Swedish carmakers Saab and Volvo are in dire straits due to the poor financial performance of their respective parent companies General Motors and Ford. When compared to one another, however, Volvo's future is decidedly rosier due to the fact that it has more models, better research facilities and a better financial history than Saab. Nevertheless both companies are in trouble and are under review by their Detroit parents, with the possibility of selling the companies not completely ruled out.

Part of the problem is the lack of cash coming into the brands. Any bailout money that the two Detroit manufacturers receive will stay in the United States, meaning that both Swedish companies need to look for partners to help them stay in business. Potential owners include the likes of Renault and Volkswagen, although no official word has been forthcoming. European firms aren't the only potential suitors, one German analyst revealed to Automotive News Europe, predicting that "either brand could be attractive to a Chinese carmaker looking to acquire a recognized brand name as well as European technology”.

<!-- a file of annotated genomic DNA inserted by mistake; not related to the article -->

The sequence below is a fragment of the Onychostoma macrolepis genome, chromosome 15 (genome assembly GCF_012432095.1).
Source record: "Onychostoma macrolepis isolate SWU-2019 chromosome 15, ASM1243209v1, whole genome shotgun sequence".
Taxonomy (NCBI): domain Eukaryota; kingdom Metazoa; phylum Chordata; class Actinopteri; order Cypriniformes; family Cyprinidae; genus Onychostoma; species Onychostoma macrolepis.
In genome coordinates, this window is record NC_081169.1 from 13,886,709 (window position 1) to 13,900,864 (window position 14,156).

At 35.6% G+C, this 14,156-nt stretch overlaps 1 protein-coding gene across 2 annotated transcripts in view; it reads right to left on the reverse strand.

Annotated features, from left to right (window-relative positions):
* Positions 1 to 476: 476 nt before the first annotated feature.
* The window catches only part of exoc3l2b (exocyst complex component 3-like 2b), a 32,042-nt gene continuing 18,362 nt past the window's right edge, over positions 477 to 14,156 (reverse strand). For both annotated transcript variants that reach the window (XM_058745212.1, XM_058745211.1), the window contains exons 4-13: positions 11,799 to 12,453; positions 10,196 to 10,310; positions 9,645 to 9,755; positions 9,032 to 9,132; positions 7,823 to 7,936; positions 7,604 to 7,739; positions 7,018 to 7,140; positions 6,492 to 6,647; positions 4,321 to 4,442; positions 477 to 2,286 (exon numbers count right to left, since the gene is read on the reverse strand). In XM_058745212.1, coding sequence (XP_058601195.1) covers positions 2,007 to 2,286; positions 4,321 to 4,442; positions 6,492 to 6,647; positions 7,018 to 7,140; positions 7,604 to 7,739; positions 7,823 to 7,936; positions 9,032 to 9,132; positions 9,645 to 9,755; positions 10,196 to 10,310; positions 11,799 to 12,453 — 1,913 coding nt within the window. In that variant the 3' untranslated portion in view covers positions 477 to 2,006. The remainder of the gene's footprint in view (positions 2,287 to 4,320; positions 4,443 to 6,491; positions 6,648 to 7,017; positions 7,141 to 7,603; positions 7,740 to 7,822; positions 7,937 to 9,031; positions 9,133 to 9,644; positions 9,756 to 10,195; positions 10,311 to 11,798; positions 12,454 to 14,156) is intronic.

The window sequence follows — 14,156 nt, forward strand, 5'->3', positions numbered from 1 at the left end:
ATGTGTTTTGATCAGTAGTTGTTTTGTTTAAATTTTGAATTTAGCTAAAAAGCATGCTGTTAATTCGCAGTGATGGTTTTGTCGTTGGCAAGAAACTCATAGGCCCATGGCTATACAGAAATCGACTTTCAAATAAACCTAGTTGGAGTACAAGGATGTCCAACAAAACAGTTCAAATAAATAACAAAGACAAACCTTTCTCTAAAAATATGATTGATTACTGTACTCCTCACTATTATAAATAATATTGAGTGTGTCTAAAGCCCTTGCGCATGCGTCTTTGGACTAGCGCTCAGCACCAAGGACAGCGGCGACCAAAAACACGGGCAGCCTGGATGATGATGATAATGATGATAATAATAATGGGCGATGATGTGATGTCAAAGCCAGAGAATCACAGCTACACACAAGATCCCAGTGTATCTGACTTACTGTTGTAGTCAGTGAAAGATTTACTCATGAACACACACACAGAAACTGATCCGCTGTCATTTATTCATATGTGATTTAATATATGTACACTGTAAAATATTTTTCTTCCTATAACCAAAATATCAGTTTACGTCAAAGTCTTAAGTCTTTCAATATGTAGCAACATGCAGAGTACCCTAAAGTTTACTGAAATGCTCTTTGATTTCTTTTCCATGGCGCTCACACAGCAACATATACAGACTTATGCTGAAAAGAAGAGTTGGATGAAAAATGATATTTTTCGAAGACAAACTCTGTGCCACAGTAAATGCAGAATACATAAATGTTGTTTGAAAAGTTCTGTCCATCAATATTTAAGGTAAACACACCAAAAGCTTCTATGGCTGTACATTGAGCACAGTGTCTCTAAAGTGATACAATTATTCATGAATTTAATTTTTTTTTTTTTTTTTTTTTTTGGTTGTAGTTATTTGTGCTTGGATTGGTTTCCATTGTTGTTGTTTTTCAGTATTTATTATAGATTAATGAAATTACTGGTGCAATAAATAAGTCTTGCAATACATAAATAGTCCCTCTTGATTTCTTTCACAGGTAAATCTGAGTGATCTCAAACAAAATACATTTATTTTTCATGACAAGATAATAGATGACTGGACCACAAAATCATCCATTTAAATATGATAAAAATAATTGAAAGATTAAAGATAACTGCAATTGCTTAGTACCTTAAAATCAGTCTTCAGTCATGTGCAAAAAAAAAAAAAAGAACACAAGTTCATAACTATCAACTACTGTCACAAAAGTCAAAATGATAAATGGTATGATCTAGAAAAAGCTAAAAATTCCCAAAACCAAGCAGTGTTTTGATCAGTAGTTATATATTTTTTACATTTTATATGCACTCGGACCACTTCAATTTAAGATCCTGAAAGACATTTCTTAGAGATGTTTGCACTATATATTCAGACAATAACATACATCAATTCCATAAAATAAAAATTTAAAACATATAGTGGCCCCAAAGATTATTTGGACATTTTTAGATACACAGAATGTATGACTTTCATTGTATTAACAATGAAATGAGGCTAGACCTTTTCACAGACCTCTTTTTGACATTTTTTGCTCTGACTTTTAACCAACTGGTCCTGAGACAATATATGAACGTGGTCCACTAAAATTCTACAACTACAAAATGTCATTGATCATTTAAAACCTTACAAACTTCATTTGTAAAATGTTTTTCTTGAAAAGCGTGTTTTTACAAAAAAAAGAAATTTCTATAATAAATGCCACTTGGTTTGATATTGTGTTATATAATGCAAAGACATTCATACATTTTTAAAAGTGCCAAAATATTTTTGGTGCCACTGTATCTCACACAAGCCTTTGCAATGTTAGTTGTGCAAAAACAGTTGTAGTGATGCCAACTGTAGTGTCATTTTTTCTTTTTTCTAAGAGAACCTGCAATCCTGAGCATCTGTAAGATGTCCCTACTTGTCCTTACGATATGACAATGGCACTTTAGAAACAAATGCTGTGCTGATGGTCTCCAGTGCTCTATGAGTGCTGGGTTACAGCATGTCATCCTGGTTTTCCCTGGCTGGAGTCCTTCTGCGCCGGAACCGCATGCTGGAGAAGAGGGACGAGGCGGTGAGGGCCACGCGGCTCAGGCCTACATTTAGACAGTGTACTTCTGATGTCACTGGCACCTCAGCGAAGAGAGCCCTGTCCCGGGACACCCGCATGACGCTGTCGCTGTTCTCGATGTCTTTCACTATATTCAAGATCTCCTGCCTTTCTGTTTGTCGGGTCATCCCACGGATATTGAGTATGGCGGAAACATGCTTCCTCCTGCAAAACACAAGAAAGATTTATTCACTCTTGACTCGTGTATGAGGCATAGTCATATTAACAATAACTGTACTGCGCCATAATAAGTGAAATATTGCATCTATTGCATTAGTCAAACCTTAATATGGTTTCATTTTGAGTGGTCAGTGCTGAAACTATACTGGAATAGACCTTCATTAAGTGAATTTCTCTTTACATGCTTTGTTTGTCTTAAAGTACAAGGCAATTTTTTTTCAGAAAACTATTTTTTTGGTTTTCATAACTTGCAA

The loss of the brands would not just affect the two Detroit companies, however, as the many Swedish employees would be put out of a job. The CEO of the European suppliers association stated that the loss of Volvo alone would have a devastating effect on the Swedish economy as thousands of jobs at Volvo would be lost and a flow-on effect would be felt throughout numerous areas of industry.

For this reason, the Swedish government may play a role in helping these two American-owned but Swedish based companies, as bailout money from the U.S. Congress will not be able to be used overseas. Currently, GM's Opel division based in Germany has requested the German government lend it financial aid and there may be similar plans to petition the Swedish government to help its own domestic auto industry.